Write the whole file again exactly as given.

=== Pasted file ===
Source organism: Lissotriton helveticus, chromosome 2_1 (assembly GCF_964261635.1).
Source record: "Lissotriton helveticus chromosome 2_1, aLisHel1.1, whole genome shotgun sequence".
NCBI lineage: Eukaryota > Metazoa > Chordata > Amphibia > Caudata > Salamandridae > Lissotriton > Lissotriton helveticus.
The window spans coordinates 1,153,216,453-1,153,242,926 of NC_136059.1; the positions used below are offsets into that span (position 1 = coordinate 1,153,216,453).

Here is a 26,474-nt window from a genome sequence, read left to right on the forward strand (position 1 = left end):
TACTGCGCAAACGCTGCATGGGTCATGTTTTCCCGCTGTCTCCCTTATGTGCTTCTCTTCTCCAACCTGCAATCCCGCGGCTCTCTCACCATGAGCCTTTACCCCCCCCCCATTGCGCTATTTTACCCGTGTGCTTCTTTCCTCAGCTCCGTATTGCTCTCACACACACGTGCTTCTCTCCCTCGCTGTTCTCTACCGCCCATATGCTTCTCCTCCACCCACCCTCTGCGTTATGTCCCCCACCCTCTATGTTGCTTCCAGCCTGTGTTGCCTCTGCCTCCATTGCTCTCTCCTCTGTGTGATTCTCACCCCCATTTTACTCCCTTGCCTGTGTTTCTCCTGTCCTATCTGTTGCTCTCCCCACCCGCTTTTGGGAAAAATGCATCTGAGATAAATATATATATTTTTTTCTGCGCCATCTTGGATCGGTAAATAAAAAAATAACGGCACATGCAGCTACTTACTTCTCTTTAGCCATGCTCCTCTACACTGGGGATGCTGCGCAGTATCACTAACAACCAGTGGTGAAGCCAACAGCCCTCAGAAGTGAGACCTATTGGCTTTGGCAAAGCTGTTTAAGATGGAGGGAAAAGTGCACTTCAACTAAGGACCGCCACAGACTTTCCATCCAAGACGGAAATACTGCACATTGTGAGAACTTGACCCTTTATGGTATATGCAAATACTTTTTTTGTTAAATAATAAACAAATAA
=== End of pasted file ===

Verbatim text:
Source organism: Lissotriton helveticus, chromosome 2_1 (assembly GCF_964261635.1).
Source record: "Lissotriton helveticus chromosome 2_1, aLisHel1.1, whole genome shotgun sequence".
NCBI lineage: Eukaryota > Metazoa > Chordata > Amphibia > Caudata > Salamandridae > Lissotriton > Lissotriton helveticus.
The window spans coordinates 1,153,216,453-1,153,242,926 of NC_136059.1; the positions used below are offsets into that span (position 1 = coordinate 1,153,216,453).

Here is a 26,474-nt window from a genome sequence, read left to right on the forward strand (position 1 = left end):
TACTGCGCAAACGCTGCATGGGTCATGTTTTCCCGCTGTCTCCCTTATGTGCTTCTCTTCTCCAACCTGCAATCCCGCGGCTCTCTCACCATGAGCCTTTACCCCCCCCCCATTGCGCTATTTTACCCGTGTGCTTCTTTCCTCAGCTCCGTATTGCTCTCACACACACGTGCTTCTCTCCCTCGCTGTTCTCTACCGCCCATATGCTTCTCCTCCACCCACCCTCTGCGTTATGTCCCCCACCCTCTATGTTGCTTCCAGCCTGTGTTGCCTCTGCCTCCATTGCTCTCTCCTCTGTGTGATTCTCACCCCCATTTTACTCCCTTGCCTGTGTTTCTCCTGTCCTATCTGTTGCTCTCCCCACCCGCTTTTGGGAAAAATGCATCTGAGATAAATATATATATTTTTTTCTGCGCCATCTTGGATCGGTAAATAAAAAAATAACGGCACATGCAGCTACTTACTTCTCTTTAGCCATGCTCCTCTACACTGGGGATGCTGCGCAGTATCACTAACAACCAGTGGTGAAGCCAACAGCCCTCAGAAGTGAGACCTATTGGCTTTGGCAAAGCTGTTTAAGATGGAGGGAAAAGTGCACTTCAACTAAGGACCGCCACAGACTTTCCATCCAAGACGGAAATACTGCACATTGTGAGAACTTGACCCTTTATGGTATATGCAAATACTTTTTTTGTTAAATAATAAACAAATAA